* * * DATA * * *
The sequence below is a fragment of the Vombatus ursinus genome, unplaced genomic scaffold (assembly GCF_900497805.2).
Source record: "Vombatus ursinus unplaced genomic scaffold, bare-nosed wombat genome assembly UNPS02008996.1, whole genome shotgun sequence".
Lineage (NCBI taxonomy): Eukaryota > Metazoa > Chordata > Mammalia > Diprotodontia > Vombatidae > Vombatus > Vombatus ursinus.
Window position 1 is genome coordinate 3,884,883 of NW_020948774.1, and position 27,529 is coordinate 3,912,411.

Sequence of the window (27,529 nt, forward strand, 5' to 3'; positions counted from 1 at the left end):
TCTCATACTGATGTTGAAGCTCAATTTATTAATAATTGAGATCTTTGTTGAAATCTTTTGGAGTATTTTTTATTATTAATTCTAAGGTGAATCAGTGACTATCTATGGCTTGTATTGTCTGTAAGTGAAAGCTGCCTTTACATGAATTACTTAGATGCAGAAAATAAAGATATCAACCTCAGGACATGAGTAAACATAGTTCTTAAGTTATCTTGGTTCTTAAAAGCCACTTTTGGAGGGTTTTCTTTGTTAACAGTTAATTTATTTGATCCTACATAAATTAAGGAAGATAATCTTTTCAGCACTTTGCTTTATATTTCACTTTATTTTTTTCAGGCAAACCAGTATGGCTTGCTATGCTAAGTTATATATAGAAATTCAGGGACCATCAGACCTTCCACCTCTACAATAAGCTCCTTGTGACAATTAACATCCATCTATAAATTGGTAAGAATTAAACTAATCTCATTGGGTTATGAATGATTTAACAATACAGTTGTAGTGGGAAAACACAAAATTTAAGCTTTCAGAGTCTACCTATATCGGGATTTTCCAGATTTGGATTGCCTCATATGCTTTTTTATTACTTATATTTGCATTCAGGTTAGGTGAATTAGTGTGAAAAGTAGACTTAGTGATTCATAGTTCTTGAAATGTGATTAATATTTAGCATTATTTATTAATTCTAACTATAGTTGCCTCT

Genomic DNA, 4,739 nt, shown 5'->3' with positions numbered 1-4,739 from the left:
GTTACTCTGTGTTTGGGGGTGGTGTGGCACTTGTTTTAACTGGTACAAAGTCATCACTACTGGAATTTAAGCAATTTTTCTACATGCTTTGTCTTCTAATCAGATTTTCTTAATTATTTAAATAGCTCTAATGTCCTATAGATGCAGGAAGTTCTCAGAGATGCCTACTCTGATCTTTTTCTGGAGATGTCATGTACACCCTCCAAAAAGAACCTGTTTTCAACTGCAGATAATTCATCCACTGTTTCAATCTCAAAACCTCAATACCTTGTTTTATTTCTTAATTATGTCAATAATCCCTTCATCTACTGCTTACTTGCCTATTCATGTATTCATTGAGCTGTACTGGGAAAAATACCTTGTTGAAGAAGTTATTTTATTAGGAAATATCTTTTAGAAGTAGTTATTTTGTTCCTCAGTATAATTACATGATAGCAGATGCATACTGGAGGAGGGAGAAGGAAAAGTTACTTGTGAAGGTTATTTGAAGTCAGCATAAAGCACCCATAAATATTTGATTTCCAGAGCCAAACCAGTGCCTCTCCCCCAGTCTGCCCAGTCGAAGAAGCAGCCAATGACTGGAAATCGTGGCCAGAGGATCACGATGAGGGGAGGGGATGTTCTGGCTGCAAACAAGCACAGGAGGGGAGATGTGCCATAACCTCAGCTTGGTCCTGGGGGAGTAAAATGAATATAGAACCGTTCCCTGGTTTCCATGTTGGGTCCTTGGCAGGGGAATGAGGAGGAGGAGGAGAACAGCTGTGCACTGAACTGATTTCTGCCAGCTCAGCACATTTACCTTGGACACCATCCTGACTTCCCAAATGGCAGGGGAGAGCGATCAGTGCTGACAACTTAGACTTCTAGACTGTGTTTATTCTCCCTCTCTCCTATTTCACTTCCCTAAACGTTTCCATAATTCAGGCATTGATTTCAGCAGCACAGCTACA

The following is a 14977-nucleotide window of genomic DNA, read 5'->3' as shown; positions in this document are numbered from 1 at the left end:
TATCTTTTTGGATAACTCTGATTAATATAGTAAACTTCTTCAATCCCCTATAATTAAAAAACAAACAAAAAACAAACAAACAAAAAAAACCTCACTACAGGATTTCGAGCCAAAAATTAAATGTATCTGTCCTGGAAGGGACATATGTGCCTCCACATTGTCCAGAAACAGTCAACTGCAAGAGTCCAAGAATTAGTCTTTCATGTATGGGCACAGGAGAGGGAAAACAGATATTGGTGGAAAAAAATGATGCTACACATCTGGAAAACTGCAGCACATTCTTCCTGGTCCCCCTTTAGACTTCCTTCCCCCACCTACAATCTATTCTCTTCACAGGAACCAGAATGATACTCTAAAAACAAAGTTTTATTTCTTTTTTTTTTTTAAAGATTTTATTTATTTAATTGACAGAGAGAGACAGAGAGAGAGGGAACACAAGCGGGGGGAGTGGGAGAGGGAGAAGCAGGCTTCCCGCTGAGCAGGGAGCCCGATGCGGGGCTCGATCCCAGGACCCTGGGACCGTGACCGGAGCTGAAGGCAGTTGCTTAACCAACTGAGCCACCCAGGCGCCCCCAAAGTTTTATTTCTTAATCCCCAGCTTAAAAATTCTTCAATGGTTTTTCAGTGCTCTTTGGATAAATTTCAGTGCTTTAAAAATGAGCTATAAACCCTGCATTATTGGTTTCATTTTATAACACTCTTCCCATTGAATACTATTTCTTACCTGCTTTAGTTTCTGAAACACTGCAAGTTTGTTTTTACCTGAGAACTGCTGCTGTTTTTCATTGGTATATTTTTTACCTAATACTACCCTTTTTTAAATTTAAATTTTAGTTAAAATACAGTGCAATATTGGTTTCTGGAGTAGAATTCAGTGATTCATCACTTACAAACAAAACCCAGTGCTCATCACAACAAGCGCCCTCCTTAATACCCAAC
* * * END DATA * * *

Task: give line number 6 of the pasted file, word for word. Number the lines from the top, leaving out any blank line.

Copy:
TCTCATACTGATGTTGAAGCTCAATTTATTAATAATTGAGATCTTTGTTGAAATCTTTTGGAGTATTTTTTATTATTAATTCTAAGGTGAATCAGTGACTATCTATGGCTTGTATTGTCTGTAAGTGAAAGCTGCCTTTACATGAATTACTTAGATGCAGAAAATAAAGATATCAACCTCAGGACATGAGTAAACATAGTTCTTAAGTTATCTTGGTTCTTAAAAGCCACTTTTGGAGGGTTTTCTTTGTTAACAGTTAATTTATTTGATCCTACATAAATTAAGGAAGATAATCTTTTCAGCACTTTGCTTTATATTTCACTTTATTTTTTTCAGGCAAACCAGTATGGCTTGCTATGCTAAGTTATATATAGAAATTCAGGGACCATCAGACCTTCCACCTCTACAATAAGCTCCTTGTGACAATTAACATCCATCTATAAATTGGTAAGAATTAAACTAATCTCATTGGGTTATGAATGATTTAACAATACAGTTGTAGTGGGAAAACACAAAATTTAAGCTTTCAGAGTCTACCTATATCGGGATTTTCCAGATTTGGATTGCCTCATATGCTTTTTTATTACTTATATTTGCATTCAGGTTAGGTGAATTAGTGTGAAAAGTAGACTTAGTGATTCATAGTTCTTGAAATGTGATTAATATTTAGCATTATTTATTAATTCTAACTATAGTTGCCTCT